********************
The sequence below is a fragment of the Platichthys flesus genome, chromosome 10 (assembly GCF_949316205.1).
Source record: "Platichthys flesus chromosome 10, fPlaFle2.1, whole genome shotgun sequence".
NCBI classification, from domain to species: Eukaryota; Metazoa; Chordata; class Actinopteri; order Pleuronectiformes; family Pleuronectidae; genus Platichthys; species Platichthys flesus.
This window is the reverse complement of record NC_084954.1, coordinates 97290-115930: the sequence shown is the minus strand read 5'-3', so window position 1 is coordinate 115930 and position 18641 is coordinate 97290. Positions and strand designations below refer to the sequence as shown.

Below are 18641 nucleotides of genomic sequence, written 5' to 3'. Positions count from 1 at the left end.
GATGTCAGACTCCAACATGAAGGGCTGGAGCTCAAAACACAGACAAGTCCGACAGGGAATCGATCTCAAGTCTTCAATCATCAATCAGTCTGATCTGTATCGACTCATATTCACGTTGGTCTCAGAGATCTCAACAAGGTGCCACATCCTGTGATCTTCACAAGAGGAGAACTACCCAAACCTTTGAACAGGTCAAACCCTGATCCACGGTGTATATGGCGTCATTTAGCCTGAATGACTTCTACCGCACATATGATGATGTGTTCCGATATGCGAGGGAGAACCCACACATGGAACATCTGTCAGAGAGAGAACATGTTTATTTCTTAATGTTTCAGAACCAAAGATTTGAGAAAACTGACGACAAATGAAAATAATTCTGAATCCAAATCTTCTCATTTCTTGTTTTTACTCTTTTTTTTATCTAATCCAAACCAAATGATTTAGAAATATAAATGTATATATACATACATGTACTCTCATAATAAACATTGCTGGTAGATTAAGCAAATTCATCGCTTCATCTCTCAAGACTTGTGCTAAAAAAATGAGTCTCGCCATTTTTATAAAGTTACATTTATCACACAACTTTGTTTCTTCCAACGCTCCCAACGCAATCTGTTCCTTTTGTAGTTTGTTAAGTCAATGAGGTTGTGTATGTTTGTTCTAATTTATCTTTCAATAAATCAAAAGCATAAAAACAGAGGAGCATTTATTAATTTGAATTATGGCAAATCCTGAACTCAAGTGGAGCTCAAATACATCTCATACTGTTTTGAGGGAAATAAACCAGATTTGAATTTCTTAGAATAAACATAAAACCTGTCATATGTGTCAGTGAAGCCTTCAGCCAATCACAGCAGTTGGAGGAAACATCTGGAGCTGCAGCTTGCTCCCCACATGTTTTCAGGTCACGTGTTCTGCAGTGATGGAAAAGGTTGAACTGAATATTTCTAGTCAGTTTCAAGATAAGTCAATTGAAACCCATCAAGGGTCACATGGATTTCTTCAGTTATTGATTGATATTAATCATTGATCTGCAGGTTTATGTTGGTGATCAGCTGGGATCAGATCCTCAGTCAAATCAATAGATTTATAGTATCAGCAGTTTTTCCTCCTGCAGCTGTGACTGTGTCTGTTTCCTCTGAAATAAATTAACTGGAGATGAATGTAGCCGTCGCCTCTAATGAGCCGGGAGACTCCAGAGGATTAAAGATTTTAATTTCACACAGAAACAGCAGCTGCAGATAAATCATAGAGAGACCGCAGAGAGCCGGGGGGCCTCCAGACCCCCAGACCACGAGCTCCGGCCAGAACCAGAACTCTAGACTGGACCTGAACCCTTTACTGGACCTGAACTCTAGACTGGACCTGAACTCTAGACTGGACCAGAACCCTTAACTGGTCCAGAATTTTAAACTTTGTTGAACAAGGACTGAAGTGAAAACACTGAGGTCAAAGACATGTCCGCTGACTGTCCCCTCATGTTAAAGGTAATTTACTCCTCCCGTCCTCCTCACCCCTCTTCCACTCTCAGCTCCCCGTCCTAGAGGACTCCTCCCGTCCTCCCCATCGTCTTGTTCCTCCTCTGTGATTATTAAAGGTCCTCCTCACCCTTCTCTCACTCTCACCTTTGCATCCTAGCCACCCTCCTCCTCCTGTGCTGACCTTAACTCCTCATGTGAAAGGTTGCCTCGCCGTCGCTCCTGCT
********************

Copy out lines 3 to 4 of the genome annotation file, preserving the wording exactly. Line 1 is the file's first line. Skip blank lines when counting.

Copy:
NCBI classification, from domain to species: Eukaryota; Metazoa; Chordata; class Actinopteri; order Pleuronectiformes; family Pleuronectidae; genus Platichthys; species Platichthys flesus.
This window is the reverse complement of record NC_084954.1, coordinates 97290-115930: the sequence shown is the minus strand read 5'-3', so window position 1 is coordinate 115930 and position 18641 is coordinate 97290. Positions and strand designations below refer to the sequence as shown.